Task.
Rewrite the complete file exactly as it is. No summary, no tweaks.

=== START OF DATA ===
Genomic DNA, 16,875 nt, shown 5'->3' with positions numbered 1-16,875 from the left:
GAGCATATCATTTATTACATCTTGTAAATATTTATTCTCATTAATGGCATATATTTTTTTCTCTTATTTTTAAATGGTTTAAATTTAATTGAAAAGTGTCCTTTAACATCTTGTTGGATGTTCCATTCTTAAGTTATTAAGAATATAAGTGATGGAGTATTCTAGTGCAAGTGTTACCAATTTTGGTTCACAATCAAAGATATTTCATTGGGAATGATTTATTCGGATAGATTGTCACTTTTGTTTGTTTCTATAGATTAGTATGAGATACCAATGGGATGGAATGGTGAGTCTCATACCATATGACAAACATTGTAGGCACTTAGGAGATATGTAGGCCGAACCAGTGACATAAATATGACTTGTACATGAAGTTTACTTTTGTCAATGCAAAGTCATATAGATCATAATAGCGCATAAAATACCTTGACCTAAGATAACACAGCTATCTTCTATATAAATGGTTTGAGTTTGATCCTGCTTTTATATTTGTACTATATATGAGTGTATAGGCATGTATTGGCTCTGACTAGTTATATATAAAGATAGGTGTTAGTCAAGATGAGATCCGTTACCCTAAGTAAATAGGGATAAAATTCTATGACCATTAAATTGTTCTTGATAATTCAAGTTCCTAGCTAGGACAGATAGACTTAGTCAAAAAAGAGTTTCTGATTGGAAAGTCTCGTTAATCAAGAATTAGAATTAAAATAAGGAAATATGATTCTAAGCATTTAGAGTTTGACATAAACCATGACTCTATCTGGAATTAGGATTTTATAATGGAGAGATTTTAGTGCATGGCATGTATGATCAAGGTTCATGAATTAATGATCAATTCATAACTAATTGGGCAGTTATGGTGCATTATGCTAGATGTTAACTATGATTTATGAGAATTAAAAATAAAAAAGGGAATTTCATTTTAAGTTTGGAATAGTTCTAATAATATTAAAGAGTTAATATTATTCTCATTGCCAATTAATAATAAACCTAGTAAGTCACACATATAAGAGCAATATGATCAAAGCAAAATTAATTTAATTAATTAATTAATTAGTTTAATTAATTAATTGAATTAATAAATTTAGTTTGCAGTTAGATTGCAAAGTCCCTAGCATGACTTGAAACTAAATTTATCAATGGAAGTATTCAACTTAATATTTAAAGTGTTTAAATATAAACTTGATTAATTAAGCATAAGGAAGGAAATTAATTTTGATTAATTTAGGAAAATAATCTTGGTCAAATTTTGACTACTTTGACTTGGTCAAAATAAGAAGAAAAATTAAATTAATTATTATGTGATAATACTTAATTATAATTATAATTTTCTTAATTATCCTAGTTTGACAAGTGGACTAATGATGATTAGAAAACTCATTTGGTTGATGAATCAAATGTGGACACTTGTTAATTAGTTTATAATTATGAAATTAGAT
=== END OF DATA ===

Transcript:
Genomic DNA, 16,875 nt, shown 5'->3' with positions numbered 1-16,875 from the left:
GAGCATATCATTTATTACATCTTGTAAATATTTATTCTCATTAATGGCATATATTTTTTTCTCTTATTTTTAAATGGTTTAAATTTAATTGAAAAGTGTCCTTTAACATCTTGTTGGATGTTCCATTCTTAAGTTATTAAGAATATAAGTGATGGAGTATTCTAGTGCAAGTGTTACCAATTTTGGTTCACAATCAAAGATATTTCATTGGGAATGATTTATTCGGATAGATTGTCACTTTTGTTTGTTTCTATAGATTAGTATGAGATACCAATGGGATGGAATGGTGAGTCTCATACCATATGACAAACATTGTAGGCACTTAGGAGATATGTAGGCCGAACCAGTGACATAAATATGACTTGTACATGAAGTTTACTTTTGTCAATGCAAAGTCATATAGATCATAATAGCGCATAAAATACCTTGACCTAAGATAACACAGCTATCTTCTATATAAATGGTTTGAGTTTGATCCTGCTTTTATATTTGTACTATATATGAGTGTATAGGCATGTATTGGCTCTGACTAGTTATATATAAAGATAGGTGTTAGTCAAGATGAGATCCGTTACCCTAAGTAAATAGGGATAAAATTCTATGACCATTAAATTGTTCTTGATAATTCAAGTTCCTAGCTAGGACAGATAGACTTAGTCAAAAAAGAGTTTCTGATTGGAAAGTCTCGTTAATCAAGAATTAGAATTAAAATAAGGAAATATGATTCTAAGCATTTAGAGTTTGACATAAACCATGACTCTATCTGGAATTAGGATTTTATAATGGAGAGATTTTAGTGCATGGCATGTATGATCAAGGTTCATGAATTAATGATCAATTCATAACTAATTGGGCAGTTATGGTGCATTATGCTAGATGTTAACTATGATTTATGAGAATTAAAAATAAAAAAGGGAATTTCATTTTAAGTTTGGAATAGTTCTAATAATATTAAAGAGTTAATATTATTCTCATTGCCAATTAATAATAAACCTAGTAAGTCACACATATAAGAGCAATATGATCAAAGCAAAATTAATTTAATTAATTAATTAATTAGTTTAATTAATTAATTGAATTAATAAATTTAGTTTGCAGTTAGATTGCAAAGTCCCTAGCATGACTTGAAACTAAATTTATCAATGGAAGTATTCAACTTAATATTTAAAGTGTTTAAATATAAACTTGATTAATTAAGCATAAGGAAGGAAATTAATTTTGATTAATTTAGGAAAATAATCTTGGTCAAATTTTGACTACTTTGACTTGGTCAAAATAAGAAGAAAAATTAAATTAATTATTATGTGATAATACTTAATTATAATTATAATTTTCTTAATTATCCTAGTTTGACAAGTGGACTAATGATGATTAGAAAACTCATTTGGTTGATGAATCAAATGTGGACACTTGTTAATTAGTTTATAATTATGAAATTAGAT